Home Scrutator Of the national reforms and YES party!!!

Of the national reforms and YES party!!!

by Lesotho Times
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THE problem with Lesotho is that it has too many busy bodies. Or perhaps too many idle bodies wanting to get busy.

I have been watching with a deep sense of chagrin, trepidation and a little foreboding as the reforms process has limped from one disaster to another, courtesy of the usual suspects; the politicians and some civic “activists” wanting to make names for themselves, possibly with an eye to carving out their own political futures.  After all, we are a country of more politicians and political parties than voters.

Speaking of which I have just learned of a “political party” called YES.  Yes, I mean a party called YES. Or better still YEARN FOR ECONOMIC SUSTAINABILTY; its full name.

Apparently, it was started by one, Molefi Ntšonyane, a mocha-o-chele vendor, just before the October 2022 general elections. It competed and got zero votes, meaning Ntate Ntšonyane did not bother to vote for himself.  No, the YES party believes it has a mandate to go to court and scupper the reforms process. We are talking of a “political party” not supported by its own leader.  Where does it get the mandate to scupper our reforms process from? And how did an airtime vendor ever hope to upstage the RFP helicopters in an election? Don’t be surprised perhaps. That’s Lesotho for you.  We manufacture more politicians than garments. If it was possible to export politicians, we would be commanding the highest per capita income in the world. I will return to the YES party later in this article.

I have no doubt that some of Lesotho’s daytime and nighttime activists mean well.  For instance, I do believe that Ntate Kananelo Boloetse of the Media Institute of Southern Africa (MISA) fame, who has now thrown a new obstacle into the reforms process, means really well. After all, he has already scored one major success. He is the activist who teamed up with the indefatigable Lintle Tuke (of Law Society fame) to nullify Moeketsi Majoro’s declaration of a state of emergency last year to justify the crass incompetence of some good for nothing politicians in the now fallen 10th parliament.

Imagine, these politicians were so incompetent that Ntate Majoro had to declare a state of emergency to get them back to do their work of passing the Omnibus Constitutional Bill. Where had they been?  Imagine what would have happened if Ntate Boloetse had not challenged the absurdity and rank madness of declaring a state of emergency to get MPs to do what they are paid for?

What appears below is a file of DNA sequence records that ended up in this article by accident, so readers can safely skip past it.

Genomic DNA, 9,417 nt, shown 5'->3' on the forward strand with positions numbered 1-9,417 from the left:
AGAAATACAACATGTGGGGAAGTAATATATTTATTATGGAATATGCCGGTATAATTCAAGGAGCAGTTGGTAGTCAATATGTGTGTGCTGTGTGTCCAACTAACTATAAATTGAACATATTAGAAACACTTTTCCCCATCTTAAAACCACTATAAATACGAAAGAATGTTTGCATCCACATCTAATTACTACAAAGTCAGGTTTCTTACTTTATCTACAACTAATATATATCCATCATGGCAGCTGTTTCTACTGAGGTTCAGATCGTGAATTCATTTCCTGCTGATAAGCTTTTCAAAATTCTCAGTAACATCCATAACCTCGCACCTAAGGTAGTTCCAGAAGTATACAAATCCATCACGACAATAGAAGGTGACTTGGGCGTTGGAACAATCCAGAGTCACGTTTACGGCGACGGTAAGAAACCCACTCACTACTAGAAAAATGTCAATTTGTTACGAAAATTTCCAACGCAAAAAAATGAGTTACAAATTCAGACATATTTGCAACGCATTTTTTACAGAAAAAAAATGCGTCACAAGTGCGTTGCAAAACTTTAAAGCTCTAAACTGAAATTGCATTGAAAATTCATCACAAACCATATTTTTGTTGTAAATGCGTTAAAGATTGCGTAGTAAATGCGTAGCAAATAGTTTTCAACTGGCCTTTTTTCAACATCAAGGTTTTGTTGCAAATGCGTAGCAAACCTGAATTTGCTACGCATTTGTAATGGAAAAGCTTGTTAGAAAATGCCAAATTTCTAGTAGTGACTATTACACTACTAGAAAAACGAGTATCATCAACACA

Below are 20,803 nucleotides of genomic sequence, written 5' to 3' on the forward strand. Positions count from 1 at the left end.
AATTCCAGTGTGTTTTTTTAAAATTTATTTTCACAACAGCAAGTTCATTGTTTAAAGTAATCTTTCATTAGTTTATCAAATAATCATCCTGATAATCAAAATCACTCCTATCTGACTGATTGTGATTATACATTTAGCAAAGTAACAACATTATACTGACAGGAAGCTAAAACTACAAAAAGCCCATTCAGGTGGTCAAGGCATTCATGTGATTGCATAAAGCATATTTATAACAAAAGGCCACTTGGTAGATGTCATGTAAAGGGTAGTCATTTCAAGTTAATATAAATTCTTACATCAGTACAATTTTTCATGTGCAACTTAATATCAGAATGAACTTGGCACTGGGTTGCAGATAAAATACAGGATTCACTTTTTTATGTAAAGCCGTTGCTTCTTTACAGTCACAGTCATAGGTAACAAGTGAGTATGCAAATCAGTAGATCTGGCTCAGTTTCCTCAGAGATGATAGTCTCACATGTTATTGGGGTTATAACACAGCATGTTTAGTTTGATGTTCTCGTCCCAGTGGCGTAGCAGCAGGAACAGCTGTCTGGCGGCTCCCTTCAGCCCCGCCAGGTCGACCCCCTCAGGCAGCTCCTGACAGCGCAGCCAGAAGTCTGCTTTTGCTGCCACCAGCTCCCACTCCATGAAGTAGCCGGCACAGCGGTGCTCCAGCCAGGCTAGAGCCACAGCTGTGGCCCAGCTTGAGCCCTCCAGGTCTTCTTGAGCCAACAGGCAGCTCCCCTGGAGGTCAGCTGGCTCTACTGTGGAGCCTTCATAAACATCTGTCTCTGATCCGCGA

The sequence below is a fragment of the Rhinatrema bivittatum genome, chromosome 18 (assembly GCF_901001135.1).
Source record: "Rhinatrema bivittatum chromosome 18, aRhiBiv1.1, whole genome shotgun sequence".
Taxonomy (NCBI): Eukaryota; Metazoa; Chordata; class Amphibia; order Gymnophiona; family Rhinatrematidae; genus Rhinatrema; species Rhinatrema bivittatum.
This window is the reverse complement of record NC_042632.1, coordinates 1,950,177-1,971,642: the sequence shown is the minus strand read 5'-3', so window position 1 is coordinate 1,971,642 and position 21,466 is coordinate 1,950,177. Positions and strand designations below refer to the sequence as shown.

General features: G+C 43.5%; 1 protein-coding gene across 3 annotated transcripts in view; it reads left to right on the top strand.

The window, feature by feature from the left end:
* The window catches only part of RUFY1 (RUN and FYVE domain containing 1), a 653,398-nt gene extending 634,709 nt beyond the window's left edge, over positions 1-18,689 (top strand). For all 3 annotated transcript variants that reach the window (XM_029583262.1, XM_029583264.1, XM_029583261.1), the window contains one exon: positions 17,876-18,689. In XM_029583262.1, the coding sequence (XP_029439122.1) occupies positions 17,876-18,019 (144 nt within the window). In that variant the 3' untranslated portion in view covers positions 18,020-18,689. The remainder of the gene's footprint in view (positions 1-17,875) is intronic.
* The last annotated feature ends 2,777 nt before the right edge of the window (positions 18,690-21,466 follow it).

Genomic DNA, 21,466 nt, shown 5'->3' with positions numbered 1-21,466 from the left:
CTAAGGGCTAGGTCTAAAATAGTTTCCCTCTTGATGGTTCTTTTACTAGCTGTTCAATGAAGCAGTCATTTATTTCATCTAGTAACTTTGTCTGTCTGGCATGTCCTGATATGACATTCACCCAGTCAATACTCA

Imagine a situation wherein a state of emergence would be required every time politicians have to do some work?  Ntate Boloetse saved us. Chief Justice Sakoane Sakoane saved us by rightly outlawing Ntate Majoro’s bizarre state of emergency process.   Thank God most of these 10th parliament MPs did not return. They were submerged by the RFP’s helipads. We have to thank their helicopter successors for flying over them and ensuring that they did not return to the august House.

Ntate Boloetse did a good thing then. I am not exactly sure about his latest bid to stop parliament from sitting to pass the Omnibus Bill on Monday.  He thinks that the Omnibus Bill now belongs to the graveyard. It is a ghost. It must never be resurrected nor reincarnated in whatever shape or form. He also wants all laws that began in the 10th parliament, but were not passed before its dissolution, only to get approved by the 11th parliament, scrapped.  How realistic is that goal?  I have been debating with myself.

Since many such laws have been passed by the new 11th parliament, would we still have any laws left to regulate the country if Ntate Boloetse gets his way? I doubt.

He wants the Omnibus Bill scrapped and drawn anew. He says he does not like it partly because it stifles media freedom. He alleges it also tries to bring back the criminal defamation law that was outlawed at the behest of the publisher of this newspaper way back in 2018.

I had missed that bit about the Omnibus Bill. I have read it and have not seen where it seeks to restore criminal defamation. If it does that, then that will be truly abominable. Criminal defamation has not place in any civilised society. Why attempt to take away my right to defame, malign and lampoon whomsoever?